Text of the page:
Edwards’ administration argues the new system is addressing any issues with ineligible enrollees, while Republicans have taken aim at the health department over the findings, questioning whether it is doing enough to police the program.
Anthony Ramirez, a spokesman for Rispone’s campaign, said the goal of a freeze is not to kick people off the rolls, but he also did not say how long a freeze would stay in place, or what specific changes a Rispone administration would make to Medicaid expansion in the meantime. Ramirez said Rispone’s goal is to make sure the state is protected if the Medicaid expansion funding formula changes at the federal level.
The campaign declined to make Rispone available to discuss Medicaid for this story.
Both supporters and opponents of Medicaid expansion have pointed to Arizona when considering what a freeze of enrollment in Louisiana could look like.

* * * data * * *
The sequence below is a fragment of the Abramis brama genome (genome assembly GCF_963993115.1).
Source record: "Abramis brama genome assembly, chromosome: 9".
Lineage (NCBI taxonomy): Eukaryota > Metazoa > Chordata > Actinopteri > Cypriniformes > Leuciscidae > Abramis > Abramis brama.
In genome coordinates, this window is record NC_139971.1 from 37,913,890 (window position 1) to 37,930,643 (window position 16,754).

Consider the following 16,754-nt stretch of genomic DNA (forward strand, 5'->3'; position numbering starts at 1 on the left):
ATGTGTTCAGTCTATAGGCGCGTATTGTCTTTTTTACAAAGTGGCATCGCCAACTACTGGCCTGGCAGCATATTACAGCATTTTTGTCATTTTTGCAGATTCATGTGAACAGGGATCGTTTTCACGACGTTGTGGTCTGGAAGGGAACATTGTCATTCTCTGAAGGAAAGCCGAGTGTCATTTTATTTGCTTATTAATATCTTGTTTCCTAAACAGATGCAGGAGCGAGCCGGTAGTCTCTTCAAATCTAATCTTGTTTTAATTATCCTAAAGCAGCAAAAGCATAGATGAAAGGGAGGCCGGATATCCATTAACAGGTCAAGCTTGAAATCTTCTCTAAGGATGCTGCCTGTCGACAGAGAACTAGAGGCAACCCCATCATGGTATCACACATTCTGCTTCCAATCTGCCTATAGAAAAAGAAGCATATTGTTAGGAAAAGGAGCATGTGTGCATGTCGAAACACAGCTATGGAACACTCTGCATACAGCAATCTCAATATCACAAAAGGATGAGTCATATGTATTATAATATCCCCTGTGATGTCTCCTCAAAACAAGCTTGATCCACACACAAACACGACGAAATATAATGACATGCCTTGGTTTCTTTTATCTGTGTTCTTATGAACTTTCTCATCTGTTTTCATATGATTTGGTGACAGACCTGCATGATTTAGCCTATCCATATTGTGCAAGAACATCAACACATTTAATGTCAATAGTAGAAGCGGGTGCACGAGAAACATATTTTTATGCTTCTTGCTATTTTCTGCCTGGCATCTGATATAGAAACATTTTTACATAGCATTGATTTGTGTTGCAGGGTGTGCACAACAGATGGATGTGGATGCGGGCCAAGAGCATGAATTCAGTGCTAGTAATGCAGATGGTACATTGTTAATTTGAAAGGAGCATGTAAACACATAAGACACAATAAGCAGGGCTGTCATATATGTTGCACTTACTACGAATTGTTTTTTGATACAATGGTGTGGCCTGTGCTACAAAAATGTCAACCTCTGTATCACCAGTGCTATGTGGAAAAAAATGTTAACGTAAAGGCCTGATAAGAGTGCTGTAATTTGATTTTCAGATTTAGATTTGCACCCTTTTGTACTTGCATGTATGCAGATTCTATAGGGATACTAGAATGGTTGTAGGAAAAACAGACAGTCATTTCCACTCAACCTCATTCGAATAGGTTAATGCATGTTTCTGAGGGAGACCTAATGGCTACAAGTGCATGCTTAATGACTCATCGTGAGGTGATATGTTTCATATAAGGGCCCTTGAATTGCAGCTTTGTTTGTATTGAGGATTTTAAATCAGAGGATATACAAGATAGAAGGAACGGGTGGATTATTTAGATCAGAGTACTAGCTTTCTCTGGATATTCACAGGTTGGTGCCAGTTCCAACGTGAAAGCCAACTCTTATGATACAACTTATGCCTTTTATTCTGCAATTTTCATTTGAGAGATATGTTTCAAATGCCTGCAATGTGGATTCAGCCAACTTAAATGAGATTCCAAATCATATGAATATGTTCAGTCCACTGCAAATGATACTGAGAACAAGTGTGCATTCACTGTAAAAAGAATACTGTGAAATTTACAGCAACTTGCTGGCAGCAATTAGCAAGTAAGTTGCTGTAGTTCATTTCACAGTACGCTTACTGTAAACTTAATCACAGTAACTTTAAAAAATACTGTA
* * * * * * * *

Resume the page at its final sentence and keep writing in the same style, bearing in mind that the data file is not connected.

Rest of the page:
In 2011, Arizona froze enrollment for childless adults in an effort to cut costs amid budget problems. The number of childless adults covered under Medicaid, a population similar to Louisiana’s expansion population, dropped by nearly 70% after two and a half years, as people were locked out of the program after their incomes rose or they missed deadlines for turning in paperwork.
The Pelican Institute for Public Policy, a conservative think tank that has railed against Medicaid expansion in Louisiana, advocates a freeze of enrollment as a way to “unwind expansion.” Daniel Erspamer, CEO of the Pelican Institute, said Arizona’s experience makes it clear “a freeze will drop enrollment in the program, thus lowering the burden on Louisiana taxpayers.”
Erspamer advocates a widespread overhaul of Louisiana’s Medicaid program, and said doing so would save money and root out what he sees as an “enormous amount of waste” in the program.